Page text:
Adventure calling from the past – F.I.S.T.

This impressive ad from the UK easily captured the spirit of Steve Jackson's adventures through dial-in. It laid out what players could expect, how they could get more info on the backdrop of the game, and turned out to be extraordinarily popular.

This impressive ad from the UK (where the game was located) easily captured the spirit of Steve Jackson’s adventures through dial-in. It laid out what players could expect, how they could get more info on the backdrop of the game, and turned out to be extraordinarily popular. Martin McKenna, a UK based artist (who had also previously worked on the Fighting Fantasy series), worked with Steve Jackson on the marketing materials like this one.

Many tabletop role-players in the United States have likely heard of Gary Gygax. They might also know who Richard Garriott, Brian Fargo, Jon van Caneghem, and other CRPG luminaries are. But audiences in America might not have heard of Steve Jackson in the same way.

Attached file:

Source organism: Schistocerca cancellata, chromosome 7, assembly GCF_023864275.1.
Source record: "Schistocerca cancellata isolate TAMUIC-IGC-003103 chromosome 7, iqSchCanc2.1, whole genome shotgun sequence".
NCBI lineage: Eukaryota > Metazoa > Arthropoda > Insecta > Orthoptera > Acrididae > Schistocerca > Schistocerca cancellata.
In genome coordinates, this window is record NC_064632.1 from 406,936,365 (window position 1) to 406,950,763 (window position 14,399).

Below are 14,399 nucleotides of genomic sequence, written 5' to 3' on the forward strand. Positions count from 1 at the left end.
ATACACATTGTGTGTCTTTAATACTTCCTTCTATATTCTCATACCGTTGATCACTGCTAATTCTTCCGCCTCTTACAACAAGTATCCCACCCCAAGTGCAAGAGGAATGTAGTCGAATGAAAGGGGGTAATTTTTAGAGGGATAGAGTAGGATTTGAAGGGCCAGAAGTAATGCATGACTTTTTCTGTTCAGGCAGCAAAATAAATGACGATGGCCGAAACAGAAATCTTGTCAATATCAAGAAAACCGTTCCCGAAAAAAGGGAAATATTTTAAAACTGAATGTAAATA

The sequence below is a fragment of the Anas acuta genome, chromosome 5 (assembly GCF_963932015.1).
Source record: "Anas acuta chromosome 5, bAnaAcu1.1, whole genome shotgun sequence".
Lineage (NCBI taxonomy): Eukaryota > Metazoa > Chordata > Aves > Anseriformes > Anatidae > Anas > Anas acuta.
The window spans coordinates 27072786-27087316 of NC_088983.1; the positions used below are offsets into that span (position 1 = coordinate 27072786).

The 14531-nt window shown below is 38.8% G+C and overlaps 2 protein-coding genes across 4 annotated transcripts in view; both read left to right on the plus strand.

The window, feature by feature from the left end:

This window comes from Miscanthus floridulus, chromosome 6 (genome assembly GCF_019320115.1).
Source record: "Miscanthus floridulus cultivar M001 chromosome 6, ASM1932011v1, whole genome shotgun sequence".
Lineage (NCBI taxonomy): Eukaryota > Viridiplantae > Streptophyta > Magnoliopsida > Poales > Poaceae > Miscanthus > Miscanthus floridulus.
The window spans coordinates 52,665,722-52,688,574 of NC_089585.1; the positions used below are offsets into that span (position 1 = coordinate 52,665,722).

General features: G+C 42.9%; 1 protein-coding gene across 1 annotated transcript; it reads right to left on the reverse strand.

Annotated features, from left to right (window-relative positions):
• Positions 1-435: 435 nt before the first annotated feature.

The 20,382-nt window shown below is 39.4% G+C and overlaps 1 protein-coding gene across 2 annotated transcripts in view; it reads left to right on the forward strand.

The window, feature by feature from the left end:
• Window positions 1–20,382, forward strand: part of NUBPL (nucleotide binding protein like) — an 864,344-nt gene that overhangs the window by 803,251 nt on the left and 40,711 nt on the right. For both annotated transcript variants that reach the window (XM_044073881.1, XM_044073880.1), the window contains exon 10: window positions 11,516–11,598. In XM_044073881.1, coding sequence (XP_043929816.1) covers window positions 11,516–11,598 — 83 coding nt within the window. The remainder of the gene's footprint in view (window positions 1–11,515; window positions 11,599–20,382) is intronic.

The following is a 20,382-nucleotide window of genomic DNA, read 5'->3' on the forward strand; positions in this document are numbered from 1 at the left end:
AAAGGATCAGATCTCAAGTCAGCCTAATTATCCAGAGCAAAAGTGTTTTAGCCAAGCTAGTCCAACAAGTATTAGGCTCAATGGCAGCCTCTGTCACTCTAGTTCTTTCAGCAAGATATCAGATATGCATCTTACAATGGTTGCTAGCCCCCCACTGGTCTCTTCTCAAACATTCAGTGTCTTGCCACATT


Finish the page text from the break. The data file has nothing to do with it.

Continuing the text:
But for many that have, Steve Jackson is an iconic figure in British role-playing for a great number of accomplishments ranging from his Fighting Fantasy book series to co-founding Games Workshop which, today, is the home of the Warhammer series of tabletop titles. He was a fountain of ideas which formed many a fantasy foundation when it came to tabletop gaming and even card games pre-empting the wild success of Wizard of the Coast’s Magic by a number of years.

F.I.S.T., from 1988, is the kind of pioneering idea that Jackson was known for, touted as the “first interactive telephone role-playing game” sending players into a dungeon adventure in a huge castle with the help of their phone and their imagination. In 2014, The Guardian’s Stuart Dredge wrote up an interview with Steve Jackson recounting his work with the game and the remarkable story of how it came to be.

A company called Computerdial approached Jackson on whether he would be interested in making a game for them. The company was already involved with dial-in attractions like Russell Grant’s Hotline to the Stars for horoscopes and were doing well. Jackson also notes that this was also around the time when touch-dial phones were coming into greater use (replacing the rotary dial phones).